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A list that does not disturb the order when pushed/popped?

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Currently developing a game in C++.

My server (in C++) holds a list of players that are connected.

 

Players in this list can be either pushed or popped off the list.

Each player has a unique ID that they hold throughout the game.

 

The id is actually their place in the list.

 

For example some pseudo code:
 

List<Player> players = new List();

players.add(new Player("Todd", players.getThisListPosition()));
players.add(new Player("Ricky", players.getThisListPosition()));
players.add(new Player("Bob", players.getThisListPosition()));
players.add(new Player("Tim", players.getThisListPosition()));
players.add(new Player("Anna", players.getThisListPosition()));

For each player, their position in the list is their id. (assuming players.getThisListPosition() sets their ID as their position in the list).

 

Assume that the players were added when they contacted the server.

The list looks like so:

 

players

[0] = Todd

[1] = Ricky

[2] = Bob

[3] = Tim

[4] = Anna

 

Assuming the values of the list are the player instances in memory.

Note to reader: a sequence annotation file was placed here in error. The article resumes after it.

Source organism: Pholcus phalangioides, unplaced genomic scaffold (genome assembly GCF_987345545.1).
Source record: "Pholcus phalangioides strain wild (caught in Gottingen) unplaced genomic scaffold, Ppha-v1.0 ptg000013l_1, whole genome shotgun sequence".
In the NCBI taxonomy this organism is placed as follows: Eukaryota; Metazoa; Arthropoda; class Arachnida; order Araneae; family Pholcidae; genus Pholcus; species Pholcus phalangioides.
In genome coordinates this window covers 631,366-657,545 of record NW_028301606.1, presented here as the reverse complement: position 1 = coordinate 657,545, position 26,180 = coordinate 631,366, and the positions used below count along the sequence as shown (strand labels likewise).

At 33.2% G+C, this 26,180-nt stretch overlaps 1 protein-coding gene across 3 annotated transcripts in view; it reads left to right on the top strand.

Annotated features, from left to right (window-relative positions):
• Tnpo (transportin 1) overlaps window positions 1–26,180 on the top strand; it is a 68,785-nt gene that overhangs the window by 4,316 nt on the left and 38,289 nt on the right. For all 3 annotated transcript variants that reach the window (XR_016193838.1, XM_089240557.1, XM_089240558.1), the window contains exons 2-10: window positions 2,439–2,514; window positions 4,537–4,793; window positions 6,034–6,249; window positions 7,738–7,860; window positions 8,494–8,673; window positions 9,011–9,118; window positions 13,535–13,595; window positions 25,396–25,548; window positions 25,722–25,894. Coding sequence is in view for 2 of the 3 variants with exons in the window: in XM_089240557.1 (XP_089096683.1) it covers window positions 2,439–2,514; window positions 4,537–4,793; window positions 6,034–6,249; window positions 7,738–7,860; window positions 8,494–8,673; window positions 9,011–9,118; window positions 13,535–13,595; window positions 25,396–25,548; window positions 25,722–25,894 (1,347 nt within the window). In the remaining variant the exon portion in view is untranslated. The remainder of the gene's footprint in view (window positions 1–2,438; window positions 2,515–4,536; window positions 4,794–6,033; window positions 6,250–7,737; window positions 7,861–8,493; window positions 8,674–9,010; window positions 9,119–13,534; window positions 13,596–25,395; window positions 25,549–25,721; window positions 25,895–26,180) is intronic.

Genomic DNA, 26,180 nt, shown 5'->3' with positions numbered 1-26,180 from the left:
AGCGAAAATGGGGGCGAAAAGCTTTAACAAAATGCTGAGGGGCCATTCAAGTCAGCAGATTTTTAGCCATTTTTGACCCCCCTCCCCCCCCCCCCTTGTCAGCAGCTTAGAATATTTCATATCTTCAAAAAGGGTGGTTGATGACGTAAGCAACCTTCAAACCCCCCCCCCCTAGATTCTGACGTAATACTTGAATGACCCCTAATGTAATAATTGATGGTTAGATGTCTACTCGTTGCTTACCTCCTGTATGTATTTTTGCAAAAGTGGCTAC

Now lets say Ricky leaves, players.pop( getID(playerThatLeft() ) );

The list looks like this now:
[0] = Todd

[1] = null

[2] = Bob

[3] = Tim

[4] = Anna

 

^This is ideal. This is what I want. However in reality the list would look like this:

 

[0] = Todd

[1] = Bob

[2] = Tim

[3] = Anna

 

^This is not what I want.

 

I want to retain the players positions in the list as they originally were. I don't want the list order to be modified.

Is there anything in C++ that I can use that will do this?

 

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That sounds like a job for an array-like data structure. So I think a vector is suitable for this. When you remove the item, you mark that item's slot as unused.

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Well I'm off to an okay start.

Made a custom list class that uses a vector.

 

So far when I add players, their ids are fine.

When I remove a player, the players still retain their ids, which is fine, however after removing a player

and then adding a new player, the player does not fill the position of the one that was previously removed.

 

Example:

 

push_back josh, tod, bob, tim, steph, giorgio.

 

[0] Josh

[1] Tod

[2] Bob

[3] Tim

[4] Steph

[5] Giorgio

 

remove bob

List now prints:
 

[0] Josh

[1] Tod

[3] Tim

[4] Steph

[5] Giorgio

 

push_back Greg